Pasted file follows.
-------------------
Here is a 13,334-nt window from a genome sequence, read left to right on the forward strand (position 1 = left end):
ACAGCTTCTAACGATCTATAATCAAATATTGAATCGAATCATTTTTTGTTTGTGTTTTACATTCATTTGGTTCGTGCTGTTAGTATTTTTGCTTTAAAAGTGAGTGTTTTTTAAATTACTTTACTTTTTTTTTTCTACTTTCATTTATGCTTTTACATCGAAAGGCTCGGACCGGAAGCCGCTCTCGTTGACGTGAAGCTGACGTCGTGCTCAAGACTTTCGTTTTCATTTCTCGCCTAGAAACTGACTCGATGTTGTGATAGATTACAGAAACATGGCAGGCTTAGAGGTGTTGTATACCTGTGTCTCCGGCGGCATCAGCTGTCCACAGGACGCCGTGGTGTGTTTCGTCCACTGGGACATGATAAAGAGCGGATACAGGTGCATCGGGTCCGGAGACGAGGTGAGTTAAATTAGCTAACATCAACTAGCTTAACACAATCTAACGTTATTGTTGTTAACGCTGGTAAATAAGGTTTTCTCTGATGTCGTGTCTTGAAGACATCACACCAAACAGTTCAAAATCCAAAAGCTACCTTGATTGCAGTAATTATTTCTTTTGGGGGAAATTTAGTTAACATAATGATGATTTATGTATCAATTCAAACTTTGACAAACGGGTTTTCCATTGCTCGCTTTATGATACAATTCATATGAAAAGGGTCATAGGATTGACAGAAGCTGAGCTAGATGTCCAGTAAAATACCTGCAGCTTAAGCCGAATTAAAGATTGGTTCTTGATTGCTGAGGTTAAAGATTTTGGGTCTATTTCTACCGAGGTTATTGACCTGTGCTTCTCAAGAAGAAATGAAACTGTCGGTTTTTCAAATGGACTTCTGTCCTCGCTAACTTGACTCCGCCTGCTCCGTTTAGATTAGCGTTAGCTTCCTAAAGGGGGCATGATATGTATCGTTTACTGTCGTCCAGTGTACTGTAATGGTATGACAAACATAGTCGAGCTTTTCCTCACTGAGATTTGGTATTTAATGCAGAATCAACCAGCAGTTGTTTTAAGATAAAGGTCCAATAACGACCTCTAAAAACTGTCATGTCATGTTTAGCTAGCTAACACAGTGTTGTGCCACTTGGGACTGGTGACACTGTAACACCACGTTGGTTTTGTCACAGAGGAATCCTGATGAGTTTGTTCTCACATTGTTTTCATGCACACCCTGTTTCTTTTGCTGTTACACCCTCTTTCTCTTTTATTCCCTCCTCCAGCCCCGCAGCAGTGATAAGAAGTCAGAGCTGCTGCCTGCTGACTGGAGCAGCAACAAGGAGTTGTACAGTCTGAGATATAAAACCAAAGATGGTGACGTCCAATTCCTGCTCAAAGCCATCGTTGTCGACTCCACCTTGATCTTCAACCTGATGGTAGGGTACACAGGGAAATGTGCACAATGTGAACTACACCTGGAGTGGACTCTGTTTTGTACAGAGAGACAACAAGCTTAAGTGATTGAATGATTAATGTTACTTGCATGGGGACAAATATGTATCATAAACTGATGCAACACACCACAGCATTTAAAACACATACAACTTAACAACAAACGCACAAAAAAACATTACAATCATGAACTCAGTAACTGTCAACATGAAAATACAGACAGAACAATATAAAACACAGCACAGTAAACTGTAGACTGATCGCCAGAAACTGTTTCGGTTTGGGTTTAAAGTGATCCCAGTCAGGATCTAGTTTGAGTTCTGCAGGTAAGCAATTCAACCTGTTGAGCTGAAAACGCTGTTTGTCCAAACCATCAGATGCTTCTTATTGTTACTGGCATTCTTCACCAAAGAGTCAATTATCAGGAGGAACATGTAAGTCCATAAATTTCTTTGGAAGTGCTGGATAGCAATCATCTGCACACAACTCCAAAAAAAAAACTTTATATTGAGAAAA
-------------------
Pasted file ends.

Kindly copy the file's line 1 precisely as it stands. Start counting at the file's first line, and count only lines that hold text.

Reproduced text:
Here is a 13,334-nt window from a genome sequence, read left to right on the forward strand (position 1 = left end):